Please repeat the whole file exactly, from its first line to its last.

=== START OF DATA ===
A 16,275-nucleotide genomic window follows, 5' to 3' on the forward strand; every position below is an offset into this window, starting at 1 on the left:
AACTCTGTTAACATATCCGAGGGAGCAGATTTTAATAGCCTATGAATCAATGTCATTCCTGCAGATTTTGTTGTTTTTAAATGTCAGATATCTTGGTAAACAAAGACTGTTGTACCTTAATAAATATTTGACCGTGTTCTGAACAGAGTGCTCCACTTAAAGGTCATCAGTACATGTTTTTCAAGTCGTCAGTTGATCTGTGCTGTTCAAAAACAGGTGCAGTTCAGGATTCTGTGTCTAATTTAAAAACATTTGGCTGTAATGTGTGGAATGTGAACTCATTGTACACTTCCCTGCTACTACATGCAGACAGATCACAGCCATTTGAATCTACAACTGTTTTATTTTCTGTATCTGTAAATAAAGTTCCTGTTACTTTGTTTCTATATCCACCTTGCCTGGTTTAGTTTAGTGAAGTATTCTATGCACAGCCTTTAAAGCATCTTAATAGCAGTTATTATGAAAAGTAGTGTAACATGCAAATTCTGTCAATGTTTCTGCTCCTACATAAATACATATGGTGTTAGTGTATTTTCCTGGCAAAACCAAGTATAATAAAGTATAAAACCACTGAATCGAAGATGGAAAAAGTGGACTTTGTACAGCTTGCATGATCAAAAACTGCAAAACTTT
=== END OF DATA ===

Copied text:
A 16,275-nucleotide genomic window follows, 5' to 3' on the forward strand; every position below is an offset into this window, starting at 1 on the left:
AACTCTGTTAACATATCCGAGGGAGCAGATTTTAATAGCCTATGAATCAATGTCATTCCTGCAGATTTTGTTGTTTTTAAATGTCAGATATCTTGGTAAACAAAGACTGTTGTACCTTAATAAATATTTGACCGTGTTCTGAACAGAGTGCTCCACTTAAAGGTCATCAGTACATGTTTTTCAAGTCGTCAGTTGATCTGTGCTGTTCAAAAACAGGTGCAGTTCAGGATTCTGTGTCTAATTTAAAAACATTTGGCTGTAATGTGTGGAATGTGAACTCATTGTACACTTCCCTGCTACTACATGCAGACAGATCACAGCCATTTGAATCTACAACTGTTTTATTTTCTGTATCTGTAAATAAAGTTCCTGTTACTTTGTTTCTATATCCACCTTGCCTGGTTTAGTTTAGTGAAGTATTCTATGCACAGCCTTTAAAGCATCTTAATAGCAGTTATTATGAAAAGTAGTGTAACATGCAAATTCTGTCAATGTTTCTGCTCCTACATAAATACATATGGTGTTAGTGTATTTTCCTGGCAAAACCAAGTATAATAAAGTATAAAACCACTGAATCGAAGATGGAAAAAGTGGACTTTGTACAGCTTGCATGATCAAAAACTGCAAAACTTT